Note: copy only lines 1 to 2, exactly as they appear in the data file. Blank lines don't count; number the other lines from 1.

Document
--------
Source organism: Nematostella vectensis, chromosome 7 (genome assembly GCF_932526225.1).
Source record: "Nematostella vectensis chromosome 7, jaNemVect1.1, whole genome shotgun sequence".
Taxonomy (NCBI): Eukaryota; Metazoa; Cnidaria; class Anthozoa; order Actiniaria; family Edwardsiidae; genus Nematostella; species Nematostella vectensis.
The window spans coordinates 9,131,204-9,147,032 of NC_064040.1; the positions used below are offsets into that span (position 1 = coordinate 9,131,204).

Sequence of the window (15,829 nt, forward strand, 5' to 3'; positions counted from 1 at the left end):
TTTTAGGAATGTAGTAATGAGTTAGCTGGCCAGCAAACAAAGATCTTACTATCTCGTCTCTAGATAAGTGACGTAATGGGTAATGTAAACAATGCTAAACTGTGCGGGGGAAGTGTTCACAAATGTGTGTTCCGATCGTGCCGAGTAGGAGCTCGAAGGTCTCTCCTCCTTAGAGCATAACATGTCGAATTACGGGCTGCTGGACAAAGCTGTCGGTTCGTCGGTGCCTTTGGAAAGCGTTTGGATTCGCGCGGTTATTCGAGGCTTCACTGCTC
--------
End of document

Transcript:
Source organism: Nematostella vectensis, chromosome 7 (genome assembly GCF_932526225.1).
Source record: "Nematostella vectensis chromosome 7, jaNemVect1.1, whole genome shotgun sequence".